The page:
“You can’t write that story. I can’t write that story. Nobody can.” — John W. Campbell
Robert Reed is one of my favorite authors. His An Exaltation of Larks, a time-travel story with a very interesting psychological twist, is kind of a lead-up to his latest Sister Alice [okay, the common thread here is cosmology]. I thorougly enjoyed Lark, but his latest work was less than satisfying.
Sister Alice traces the journeys of a young man, some tens of millions of years hence, a member of a family of immortals. At the start of the book he’s only fifty or sixty years old, while most of the rest of his family are thousands, hundreds of thousands and millions of years old. Naturally, his relatives are are all smart, and they have god-like abilities that beggar the imagination. The young man’s journey is strange and frantic (and involves saving a galaxy, which is the kind of planet-bashing space opera that I still love).
Unfortunately, this kind of story is very hard to write. How do you realistically portray a superman? How is it that their motivations and actions will be comprehensible? There are tricks you can use (e.g., limit a character’s situational knowledge or use other artificial handicaps, e.g., the “Prime Directive” in Star Trek), but figuring out what someone ten or a billion times smarter than you is going to do is hard, even if it is just a story and you have a long time to think about it as you write it.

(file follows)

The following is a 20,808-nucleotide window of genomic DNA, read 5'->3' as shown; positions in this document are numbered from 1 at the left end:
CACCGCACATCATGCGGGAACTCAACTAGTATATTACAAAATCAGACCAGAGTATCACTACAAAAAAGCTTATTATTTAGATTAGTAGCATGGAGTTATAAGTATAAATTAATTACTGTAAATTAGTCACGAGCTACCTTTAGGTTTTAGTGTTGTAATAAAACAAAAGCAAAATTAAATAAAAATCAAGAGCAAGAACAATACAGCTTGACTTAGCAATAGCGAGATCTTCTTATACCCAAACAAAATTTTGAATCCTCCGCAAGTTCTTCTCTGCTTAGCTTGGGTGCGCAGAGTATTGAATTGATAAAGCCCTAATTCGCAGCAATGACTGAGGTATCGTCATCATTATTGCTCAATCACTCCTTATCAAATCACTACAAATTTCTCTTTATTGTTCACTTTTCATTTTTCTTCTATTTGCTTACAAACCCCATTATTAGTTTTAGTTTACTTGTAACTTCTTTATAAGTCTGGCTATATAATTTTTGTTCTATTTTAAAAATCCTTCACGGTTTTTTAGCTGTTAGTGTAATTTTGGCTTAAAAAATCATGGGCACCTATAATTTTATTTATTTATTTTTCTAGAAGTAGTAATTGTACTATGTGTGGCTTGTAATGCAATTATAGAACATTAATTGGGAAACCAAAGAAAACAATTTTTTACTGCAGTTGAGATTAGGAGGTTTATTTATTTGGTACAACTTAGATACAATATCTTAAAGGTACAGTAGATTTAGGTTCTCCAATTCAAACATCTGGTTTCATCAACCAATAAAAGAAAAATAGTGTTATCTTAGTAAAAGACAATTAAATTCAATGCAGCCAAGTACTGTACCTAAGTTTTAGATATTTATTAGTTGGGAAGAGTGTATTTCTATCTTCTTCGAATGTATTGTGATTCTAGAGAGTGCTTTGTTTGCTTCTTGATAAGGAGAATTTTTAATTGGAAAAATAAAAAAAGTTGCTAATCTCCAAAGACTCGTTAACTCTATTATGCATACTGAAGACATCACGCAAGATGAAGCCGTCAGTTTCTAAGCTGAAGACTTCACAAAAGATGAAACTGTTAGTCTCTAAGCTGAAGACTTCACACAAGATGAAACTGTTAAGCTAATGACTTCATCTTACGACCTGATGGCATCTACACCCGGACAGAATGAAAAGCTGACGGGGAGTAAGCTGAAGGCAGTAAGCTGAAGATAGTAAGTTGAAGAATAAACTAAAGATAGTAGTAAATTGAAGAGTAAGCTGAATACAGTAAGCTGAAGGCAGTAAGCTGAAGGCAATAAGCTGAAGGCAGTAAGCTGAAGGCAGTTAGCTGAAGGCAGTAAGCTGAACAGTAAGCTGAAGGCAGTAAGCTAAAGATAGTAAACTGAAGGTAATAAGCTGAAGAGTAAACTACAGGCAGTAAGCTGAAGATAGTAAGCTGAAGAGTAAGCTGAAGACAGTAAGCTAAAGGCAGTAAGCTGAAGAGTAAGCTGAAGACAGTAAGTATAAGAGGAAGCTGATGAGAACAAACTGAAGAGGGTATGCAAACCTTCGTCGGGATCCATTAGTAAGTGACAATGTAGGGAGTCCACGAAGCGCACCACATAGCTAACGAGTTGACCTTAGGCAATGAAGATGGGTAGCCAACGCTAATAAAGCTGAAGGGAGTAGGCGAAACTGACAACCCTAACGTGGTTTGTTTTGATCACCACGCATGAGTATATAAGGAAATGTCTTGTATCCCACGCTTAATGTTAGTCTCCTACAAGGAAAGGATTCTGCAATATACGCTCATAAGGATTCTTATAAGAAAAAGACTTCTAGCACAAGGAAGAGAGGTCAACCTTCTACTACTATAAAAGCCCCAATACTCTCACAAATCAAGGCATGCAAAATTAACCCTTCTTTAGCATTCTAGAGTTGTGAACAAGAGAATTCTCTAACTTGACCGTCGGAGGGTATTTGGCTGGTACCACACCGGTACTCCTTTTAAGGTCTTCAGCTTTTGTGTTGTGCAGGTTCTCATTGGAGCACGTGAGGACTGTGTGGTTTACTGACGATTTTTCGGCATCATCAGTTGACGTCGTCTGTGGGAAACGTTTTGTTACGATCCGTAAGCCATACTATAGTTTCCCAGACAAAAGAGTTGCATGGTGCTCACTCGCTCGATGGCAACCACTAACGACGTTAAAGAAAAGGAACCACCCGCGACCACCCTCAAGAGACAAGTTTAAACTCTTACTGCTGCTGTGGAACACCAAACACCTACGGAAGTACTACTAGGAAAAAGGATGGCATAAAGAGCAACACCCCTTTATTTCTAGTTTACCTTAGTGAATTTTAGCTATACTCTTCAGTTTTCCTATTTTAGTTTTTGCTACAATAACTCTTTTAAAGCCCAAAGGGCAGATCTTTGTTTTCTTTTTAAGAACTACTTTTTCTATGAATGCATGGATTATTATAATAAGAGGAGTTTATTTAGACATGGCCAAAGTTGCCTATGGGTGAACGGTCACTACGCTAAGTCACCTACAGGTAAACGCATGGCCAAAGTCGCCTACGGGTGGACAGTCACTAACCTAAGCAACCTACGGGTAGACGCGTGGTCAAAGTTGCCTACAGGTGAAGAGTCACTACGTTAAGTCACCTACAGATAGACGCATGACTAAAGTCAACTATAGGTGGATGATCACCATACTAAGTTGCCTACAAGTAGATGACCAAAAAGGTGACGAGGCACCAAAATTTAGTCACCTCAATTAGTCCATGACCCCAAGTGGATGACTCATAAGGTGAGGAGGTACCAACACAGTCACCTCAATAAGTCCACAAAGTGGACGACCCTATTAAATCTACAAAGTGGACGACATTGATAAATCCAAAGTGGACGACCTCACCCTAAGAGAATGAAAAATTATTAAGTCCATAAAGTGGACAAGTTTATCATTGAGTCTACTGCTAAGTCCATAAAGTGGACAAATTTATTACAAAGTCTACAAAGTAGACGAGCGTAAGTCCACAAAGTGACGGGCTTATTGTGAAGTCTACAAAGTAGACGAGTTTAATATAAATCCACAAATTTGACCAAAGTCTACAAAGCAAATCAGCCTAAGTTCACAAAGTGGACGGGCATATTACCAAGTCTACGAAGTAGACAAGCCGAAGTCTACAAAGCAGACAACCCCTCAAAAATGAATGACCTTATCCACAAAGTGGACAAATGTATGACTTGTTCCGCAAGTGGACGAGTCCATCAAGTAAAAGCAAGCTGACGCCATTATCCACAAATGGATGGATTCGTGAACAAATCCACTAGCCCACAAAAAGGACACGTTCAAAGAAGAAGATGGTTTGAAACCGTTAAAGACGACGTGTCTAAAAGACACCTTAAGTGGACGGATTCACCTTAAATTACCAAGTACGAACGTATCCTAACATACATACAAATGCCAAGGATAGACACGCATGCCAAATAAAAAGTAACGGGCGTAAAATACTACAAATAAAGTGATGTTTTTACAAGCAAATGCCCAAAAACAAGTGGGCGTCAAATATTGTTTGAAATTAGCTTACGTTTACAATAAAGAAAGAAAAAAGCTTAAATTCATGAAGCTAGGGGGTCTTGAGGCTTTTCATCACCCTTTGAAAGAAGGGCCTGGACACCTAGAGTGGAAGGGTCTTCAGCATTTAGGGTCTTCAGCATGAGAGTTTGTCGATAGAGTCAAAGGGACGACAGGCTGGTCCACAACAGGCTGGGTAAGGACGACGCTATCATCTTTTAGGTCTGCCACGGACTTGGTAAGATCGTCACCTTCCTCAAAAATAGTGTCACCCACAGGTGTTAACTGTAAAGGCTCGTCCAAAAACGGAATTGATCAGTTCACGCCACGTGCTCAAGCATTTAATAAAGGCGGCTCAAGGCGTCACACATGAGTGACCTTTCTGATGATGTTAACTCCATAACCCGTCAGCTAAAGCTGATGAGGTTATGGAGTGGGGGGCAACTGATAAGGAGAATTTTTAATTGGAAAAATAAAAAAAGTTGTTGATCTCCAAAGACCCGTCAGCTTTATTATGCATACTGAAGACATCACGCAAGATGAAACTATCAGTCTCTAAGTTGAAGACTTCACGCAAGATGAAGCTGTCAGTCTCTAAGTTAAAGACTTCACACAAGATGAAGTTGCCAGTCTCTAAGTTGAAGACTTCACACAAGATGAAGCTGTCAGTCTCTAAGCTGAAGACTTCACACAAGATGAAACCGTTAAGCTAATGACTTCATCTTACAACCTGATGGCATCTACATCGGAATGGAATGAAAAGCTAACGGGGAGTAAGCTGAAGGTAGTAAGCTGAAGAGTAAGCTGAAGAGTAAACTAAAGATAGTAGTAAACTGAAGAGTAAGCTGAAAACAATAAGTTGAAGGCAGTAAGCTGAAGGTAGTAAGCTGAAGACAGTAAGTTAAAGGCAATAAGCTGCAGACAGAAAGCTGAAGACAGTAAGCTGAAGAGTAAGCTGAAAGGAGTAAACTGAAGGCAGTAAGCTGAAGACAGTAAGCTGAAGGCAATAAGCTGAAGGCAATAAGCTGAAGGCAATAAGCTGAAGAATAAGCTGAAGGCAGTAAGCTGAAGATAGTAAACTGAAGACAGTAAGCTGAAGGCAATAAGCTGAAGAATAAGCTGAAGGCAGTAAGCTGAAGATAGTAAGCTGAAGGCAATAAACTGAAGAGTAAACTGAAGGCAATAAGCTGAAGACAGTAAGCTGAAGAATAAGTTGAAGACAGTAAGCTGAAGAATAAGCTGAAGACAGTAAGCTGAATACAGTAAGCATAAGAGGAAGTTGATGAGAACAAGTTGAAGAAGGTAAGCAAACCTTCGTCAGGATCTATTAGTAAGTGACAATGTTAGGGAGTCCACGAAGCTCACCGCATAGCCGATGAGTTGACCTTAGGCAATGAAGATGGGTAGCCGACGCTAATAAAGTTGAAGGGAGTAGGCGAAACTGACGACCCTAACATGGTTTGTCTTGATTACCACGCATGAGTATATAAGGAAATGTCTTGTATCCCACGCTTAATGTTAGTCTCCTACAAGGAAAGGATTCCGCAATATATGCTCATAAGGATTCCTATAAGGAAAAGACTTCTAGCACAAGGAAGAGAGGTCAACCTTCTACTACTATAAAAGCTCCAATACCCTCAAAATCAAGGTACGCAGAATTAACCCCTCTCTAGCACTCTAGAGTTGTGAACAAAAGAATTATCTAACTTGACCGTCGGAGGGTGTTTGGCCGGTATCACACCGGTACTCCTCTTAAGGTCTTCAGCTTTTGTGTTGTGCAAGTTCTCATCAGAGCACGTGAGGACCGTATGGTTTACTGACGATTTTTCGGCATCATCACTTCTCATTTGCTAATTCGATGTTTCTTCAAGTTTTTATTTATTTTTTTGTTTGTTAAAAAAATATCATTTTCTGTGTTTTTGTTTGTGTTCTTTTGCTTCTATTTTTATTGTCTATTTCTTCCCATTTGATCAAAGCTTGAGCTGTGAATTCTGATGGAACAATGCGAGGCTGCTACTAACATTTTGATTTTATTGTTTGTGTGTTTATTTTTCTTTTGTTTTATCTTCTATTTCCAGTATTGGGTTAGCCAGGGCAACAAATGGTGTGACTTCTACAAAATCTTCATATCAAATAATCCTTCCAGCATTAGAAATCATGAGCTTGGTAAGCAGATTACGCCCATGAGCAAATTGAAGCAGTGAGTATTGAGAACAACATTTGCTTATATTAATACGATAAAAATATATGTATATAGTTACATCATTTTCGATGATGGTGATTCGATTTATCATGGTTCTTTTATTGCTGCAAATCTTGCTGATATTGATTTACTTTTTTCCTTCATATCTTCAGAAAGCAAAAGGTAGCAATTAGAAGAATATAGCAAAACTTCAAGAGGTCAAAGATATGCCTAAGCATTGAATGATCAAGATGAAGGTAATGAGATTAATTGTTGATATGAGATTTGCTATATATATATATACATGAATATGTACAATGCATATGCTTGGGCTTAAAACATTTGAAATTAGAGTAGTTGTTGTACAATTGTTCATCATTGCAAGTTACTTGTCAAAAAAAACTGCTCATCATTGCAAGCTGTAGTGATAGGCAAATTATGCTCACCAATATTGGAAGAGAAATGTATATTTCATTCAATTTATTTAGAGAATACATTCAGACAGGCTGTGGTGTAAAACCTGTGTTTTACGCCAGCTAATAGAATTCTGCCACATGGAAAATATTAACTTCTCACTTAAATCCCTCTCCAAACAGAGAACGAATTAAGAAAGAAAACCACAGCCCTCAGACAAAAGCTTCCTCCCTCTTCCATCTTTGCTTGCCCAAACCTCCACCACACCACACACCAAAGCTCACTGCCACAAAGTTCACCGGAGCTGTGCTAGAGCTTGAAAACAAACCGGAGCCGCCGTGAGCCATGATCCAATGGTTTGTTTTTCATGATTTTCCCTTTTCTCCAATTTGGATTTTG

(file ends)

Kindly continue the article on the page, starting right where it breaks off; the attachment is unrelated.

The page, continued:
Robert Reed tries to do this for four hundred pages, and while the stories about his godlike people and their problems is interesting at first, after a while it begins to pall. Many characters are millions of years old and have brains (literally) the size of planets (all nicely tucked away into weakly-interacting dark matter that follows them around like puppy-dogs, so they can still comfortably sit around a dinner table and have a conversation). Yet their motivations and solutions are quite unbelievable, approaching stupid, petty, and ultimately predictable and boring.
Larry Niven ran into this problem in Protector (he hid a lot of information from the reader). A.E. Van Vogt ran into it in Slan (and the story shows its age). Vernor Vinge neatly side-steps the issue in his Singularity work. I guess all you can really do is wave your hands wildly and say “Just because!” and “You won’t understand” a lot, which is kind of what John W. Campbell was trying to say forty years ago.
Dealing directly with supermen is probably going to be weird. Really good treatments are probably not going to be enjoyable (more along the lines of Finnegans Wake than an average SF potboiler). Supermen might be more alien than aliens, since they’re human, we expect them to behave reasonably. But think: Zen masters sometimes whop you upside the head, leaving you dazed and confused and maybe hurt, but they have concrete reasons for it. Aliens would be strange, but mega-geniuses would be the true oddballs.
On the other hand, the Greeks got away with it in their mythology; the Gods on Olympus had all kinds of human traits, and folks ate it up for millennia.
I just wish Reed would finish his Beyond the Veil of Stars books…